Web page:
Jacob Richardson | 04/07/2017
Fuck Ant-Man - Edgar Wright is back, with this frenetic, hypnotic and outstandingly original work that will have you tapping your steering wheel on the drive home.
Baby (Ansel Elgort) is a tinnitus afflicted getaway driver for Doc’s (Kevin Spacey) crew of criminals. He’s a quiet, brooding type amongst a group of thugs, bank robbers, murderers and braggarts that includes Jamie Foxx as the insane Bats, Jon Hamm as ex-Wall Street guy turned criminal with an undercut Buddy, his gum chewing, machine-gun wielding wife Darling, and the irritable Griff (Jon Bernthal). Perennially clad in dark sunglasses and a blue bomber jacket, and perpetually found with two white iPod earbuds in his ears, Baby drives these underworld personalities from heist to heist with a thumping soundtrack scoring his every skid and turn, as he works to pay off his debt to Doc. Approaching his last job, and with the words of the elderly gentleman he lives with ringing in his ears, begging him to get an honest job, Baby is shocked when the girl of his dreams, Debora (Lily James), comes striding into his life, singing ‘Baby’ under her breath. Alas, Doc won’t let him go that easy; after all, Baby is his good luck charm, and even if he’s “even”, he’s not done.
It’s rare to see something so original hit the big screen. Following his firing from Marvel’s Ant-Man, Edgar Wright turned his hand to the first movie he has both written and directed (usually, he only fills the latter chair). He paints an incredible image, blending action and musicality in a way not seen before. Music forms the foundation of this movie in a more intimate way than seen before, and Wright weaves it not only into Baby’s backstory (he makes mixtapes of his criminal counterparts best phrases), but also into the very action itself. Whether it’s Baby stopping a heist so that he can rewind his song to the perfect point, the incredible opening sequence as Baby works the steering wheel like a stage, or the interweaving of gunshots and the famous Tequila track in one explosive set-piece, Wright uses music to not only to inform character sensibilities but to bring a kinetic energy to his set pieces that hasn’t been rivalled in years.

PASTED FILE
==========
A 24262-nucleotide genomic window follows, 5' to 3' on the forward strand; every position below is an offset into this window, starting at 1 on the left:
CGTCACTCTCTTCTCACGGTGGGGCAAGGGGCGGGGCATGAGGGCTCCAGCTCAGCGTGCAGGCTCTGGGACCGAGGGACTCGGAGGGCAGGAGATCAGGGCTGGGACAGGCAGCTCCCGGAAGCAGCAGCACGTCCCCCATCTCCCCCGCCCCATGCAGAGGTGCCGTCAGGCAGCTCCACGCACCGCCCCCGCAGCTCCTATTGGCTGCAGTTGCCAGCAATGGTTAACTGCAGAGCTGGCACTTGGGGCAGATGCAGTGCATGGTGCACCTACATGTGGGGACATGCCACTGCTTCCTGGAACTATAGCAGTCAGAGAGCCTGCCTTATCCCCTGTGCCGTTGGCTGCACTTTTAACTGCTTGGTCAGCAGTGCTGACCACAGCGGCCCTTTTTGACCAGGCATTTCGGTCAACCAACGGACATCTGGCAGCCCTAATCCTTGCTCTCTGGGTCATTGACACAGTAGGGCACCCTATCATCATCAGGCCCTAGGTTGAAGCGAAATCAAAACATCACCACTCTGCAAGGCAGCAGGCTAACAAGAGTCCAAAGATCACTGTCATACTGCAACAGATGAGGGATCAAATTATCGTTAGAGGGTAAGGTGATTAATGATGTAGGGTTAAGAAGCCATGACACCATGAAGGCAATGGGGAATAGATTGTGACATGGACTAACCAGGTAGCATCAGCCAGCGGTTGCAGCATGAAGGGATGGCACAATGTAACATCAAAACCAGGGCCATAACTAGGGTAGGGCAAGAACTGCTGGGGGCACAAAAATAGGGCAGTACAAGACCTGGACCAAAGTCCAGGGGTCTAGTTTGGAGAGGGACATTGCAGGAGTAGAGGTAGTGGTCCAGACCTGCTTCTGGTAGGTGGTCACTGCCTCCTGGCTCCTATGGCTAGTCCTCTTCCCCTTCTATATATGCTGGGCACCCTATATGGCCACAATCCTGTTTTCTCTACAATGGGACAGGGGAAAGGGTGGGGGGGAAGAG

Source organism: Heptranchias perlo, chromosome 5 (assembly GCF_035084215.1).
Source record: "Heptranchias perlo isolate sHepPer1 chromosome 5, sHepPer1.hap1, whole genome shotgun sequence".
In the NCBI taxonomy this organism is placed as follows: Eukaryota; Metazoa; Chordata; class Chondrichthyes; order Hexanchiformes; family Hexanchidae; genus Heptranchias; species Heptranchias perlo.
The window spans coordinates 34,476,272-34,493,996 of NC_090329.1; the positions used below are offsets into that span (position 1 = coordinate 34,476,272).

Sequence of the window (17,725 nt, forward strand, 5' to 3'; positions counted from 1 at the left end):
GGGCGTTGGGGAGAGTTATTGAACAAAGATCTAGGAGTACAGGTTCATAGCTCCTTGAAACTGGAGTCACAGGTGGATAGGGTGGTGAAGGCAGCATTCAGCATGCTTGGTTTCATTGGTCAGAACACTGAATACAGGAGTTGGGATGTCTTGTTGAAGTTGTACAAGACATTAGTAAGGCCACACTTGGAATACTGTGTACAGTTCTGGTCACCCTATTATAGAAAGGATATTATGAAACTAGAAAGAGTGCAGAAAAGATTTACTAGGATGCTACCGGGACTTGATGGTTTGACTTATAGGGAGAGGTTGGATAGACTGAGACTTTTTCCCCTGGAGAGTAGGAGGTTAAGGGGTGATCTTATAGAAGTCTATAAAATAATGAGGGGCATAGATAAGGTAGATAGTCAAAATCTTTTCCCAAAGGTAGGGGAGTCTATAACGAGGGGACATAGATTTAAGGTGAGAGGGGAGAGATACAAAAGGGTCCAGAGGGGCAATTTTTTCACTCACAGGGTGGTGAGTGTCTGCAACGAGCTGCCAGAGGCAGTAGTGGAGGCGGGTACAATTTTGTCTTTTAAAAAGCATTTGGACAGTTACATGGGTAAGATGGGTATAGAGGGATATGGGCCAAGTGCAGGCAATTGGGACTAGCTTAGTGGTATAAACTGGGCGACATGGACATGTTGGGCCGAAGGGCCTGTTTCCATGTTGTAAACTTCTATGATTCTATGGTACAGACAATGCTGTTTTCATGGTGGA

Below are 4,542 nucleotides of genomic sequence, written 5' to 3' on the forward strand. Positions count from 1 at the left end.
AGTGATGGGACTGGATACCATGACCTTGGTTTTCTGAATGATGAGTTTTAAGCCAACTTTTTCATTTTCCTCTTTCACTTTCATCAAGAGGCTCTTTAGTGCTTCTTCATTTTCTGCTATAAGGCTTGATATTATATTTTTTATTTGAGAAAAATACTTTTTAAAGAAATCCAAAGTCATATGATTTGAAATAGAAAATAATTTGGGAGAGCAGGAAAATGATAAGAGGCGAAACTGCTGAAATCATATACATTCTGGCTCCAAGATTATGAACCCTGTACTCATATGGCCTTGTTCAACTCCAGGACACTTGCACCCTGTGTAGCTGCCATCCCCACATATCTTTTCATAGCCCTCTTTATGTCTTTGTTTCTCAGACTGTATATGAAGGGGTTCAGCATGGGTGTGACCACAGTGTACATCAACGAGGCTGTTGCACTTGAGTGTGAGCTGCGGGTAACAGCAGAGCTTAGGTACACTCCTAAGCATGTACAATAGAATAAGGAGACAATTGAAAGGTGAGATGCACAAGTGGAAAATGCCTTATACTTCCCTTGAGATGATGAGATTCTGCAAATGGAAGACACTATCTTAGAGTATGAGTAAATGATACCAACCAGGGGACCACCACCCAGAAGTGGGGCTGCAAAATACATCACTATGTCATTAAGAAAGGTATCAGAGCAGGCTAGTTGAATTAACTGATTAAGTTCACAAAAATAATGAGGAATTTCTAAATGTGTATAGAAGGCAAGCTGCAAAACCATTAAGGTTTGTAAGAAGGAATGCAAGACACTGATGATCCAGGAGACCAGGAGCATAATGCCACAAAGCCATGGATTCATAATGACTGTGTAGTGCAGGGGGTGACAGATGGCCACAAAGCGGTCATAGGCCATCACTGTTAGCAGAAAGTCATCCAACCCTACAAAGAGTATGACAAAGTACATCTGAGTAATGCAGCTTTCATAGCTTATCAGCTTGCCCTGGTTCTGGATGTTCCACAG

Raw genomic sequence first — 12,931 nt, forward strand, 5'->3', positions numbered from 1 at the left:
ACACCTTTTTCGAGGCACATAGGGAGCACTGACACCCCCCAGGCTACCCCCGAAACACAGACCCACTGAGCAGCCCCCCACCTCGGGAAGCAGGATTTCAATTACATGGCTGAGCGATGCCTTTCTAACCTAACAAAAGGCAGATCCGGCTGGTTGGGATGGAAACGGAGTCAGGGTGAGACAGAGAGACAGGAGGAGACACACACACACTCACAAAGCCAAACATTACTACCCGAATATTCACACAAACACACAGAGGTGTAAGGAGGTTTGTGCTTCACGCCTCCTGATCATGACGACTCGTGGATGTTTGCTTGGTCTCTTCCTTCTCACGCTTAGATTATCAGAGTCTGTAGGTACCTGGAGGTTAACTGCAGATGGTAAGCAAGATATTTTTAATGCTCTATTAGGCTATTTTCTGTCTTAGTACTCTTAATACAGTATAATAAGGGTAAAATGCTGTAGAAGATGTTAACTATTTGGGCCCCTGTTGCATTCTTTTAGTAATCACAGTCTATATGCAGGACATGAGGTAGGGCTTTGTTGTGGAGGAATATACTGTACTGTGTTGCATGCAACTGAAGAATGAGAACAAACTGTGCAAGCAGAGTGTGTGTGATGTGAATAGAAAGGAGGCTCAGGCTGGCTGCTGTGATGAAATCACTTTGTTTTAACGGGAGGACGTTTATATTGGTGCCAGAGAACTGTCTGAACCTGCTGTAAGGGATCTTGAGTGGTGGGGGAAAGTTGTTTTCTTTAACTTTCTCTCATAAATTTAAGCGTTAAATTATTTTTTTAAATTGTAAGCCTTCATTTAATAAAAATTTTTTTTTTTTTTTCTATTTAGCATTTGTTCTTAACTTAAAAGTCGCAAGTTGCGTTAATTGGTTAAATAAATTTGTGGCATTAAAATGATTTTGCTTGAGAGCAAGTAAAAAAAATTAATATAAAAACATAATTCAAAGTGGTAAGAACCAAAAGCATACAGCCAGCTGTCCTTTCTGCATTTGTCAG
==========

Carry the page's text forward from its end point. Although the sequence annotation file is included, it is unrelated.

Action drives the piece, and unsurprisingly it is spectacular. Baby flings cars around like they’re weapons, and the driving set pieces are coupled with incredible and explosive gunfights. But Wright always anchors the action in character development, and the best scenes are when he restrains himself, letting these amazing performers build the tension with the threat of violence rather than the use of it. Jamie Foxx in particular brings a menace that permeates every scene he is in. His Bats is an insane, psychopath, who does “drugs to support a robbery habit”. Just as prone to break into maniacal laughter as he is to shoot an innocent waitress who looked at him funny, he dominates the screen when he’s involved. Hamm also gives a superb performance; a kindly comrade early on who descends into a chillingly driven madness in the final act. Spacey proves once again that he’s one of the best in the business, managing to be a menacing and paternal figure all at once to young Baby.
Which brings us to the star of the piece. In the wrong hands, Baby could have been a disaster, but Ansel Elgort layers his performance to create a tangible, believable personality that you root for instantly. Undoubtedly helped by Wright’s superb script, Elgort delivers in a way that will have you picking up on every little thing running through his head; his hurried and almost too eager delivery of lines to Bats conveying his nervousness, his initially hesitant, probingly suggestive dialogue to Debora that gains force and delivery as his interaction goes on conveying his burgeoning confidence with the woman of his dreams. He brings a sorrowful warmth to his performance that ruminates in the death of his Mother, and his fast footwork and Grease-reminiscent jacket pulling as he grabs coffees in one superb long take makes you realise that this kid has music in his very bones.
If Wright underplays Debora as a character, or hews too closely with other characters to defined personas, he can be forgiven; Baby Driver is, as the title would suggest, Baby’s story, and Wright gives him every bit of attention. It’s a rip-roaring, musically infused and absolutely, mind-bogglingly original film that will reinvigorate your belief in cinema.
The best movie of the year so far, if not of the decade. Utterly original, incredibly immersive and stunningly inventive, Baby Driver is an inspiring work of art that sings to the rooftops with one communal thought; that Edgar Wright is the best director of his generation.